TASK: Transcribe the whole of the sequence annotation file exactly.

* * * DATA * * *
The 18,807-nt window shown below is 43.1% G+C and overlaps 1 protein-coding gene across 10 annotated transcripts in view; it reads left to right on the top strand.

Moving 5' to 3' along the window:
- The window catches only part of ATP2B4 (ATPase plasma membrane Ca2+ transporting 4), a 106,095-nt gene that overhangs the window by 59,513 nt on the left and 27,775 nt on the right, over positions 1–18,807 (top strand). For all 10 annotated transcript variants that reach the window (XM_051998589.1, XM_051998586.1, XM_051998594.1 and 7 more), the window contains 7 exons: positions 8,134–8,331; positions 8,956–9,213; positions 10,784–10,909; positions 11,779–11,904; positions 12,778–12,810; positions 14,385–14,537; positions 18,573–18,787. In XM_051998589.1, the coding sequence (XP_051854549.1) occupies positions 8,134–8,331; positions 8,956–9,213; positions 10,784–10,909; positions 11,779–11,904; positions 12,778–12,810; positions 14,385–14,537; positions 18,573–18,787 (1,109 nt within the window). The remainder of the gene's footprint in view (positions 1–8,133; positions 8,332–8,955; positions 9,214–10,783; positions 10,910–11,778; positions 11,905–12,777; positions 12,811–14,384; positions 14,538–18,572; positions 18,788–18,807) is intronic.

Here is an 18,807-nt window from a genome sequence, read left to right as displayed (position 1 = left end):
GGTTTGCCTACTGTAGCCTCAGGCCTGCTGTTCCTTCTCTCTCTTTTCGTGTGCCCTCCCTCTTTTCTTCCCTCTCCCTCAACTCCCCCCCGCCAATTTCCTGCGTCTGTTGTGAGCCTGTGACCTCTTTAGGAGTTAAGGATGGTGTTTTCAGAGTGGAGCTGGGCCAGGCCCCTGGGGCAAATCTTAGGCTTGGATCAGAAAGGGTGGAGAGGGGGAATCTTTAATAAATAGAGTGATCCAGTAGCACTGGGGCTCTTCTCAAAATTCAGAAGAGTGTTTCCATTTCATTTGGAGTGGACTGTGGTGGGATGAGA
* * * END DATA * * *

The 18,807-nt window shown below is 43.1% G+C and overlaps 1 protein-coding gene across 10 annotated transcripts in view; it reads left to right on the top strand.

Moving 5' to 3' along the window:
- The window catches only part of ATP2B4 (ATPase plasma membrane Ca2+ transporting 4), a 106,095-nt gene that overhangs the window by 59,513 nt on the left and 27,775 nt on the right, over positions 1–18,807 (top strand). For all 10 annotated transcript variants that reach the window (XM_051998589.1, XM_051998586.1, XM_051998594.1 and 7 more), the window contains 7 exons: positions 8,134–8,331; positions 8,956–9,213; positions 10,784–10,909; positions 11,779–11,904; positions 12,778–12,810; positions 14,385–14,537; positions 18,573–18,787. In XM_051998589.1, the coding sequence (XP_051854549.1) occupies positions 8,134–8,331; positions 8,956–9,213; positions 10,784–10,909; positions 11,779–11,904; positions 12,778–12,810; positions 14,385–14,537; positions 18,573–18,787 (1,109 nt within the window). The remainder of the gene's footprint in view (positions 1–8,133; positions 8,332–8,955; positions 9,214–10,783; positions 10,910–11,778; positions 11,905–12,777; positions 12,811–14,384; positions 14,538–18,572; positions 18,788–18,807) is intronic.

Here is an 18,807-nt window from a genome sequence, read left to right as displayed (position 1 = left end):
GGTTTGCCTACTGTAGCCTCAGGCCTGCTGTTCCTTCTCTCTCTTTTCGTGTGCCCTCCCTCTTTTCTTCCCTCTCCCTCAACTCCCCCCCGCCAATTTCCTGCGTCTGTTGTGAGCCTGTGACCTCTTTAGGAGTTAAGGATGGTGTTTTCAGAGTGGAGCTGGGCCAGGCCCCTGGGGCAAATCTTAGGCTTGGATCAGAAAGGGTGGAGAGGGGGAATCTTTAATAAATAGAGTGATCCAGTAGCACTGGGGCTCTTCTCAAAATTCAGAAGAGTGTTTCCATTTCATTTGGAGTGGACTGTGGTGGGATGAGA